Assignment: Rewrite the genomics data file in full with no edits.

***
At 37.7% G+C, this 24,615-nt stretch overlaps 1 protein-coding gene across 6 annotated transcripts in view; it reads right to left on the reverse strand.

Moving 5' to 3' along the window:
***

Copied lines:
At 37.7% G+C, this 24,615-nt stretch overlaps 1 protein-coding gene across 6 annotated transcripts in view; it reads right to left on the reverse strand.

Moving 5' to 3' along the window: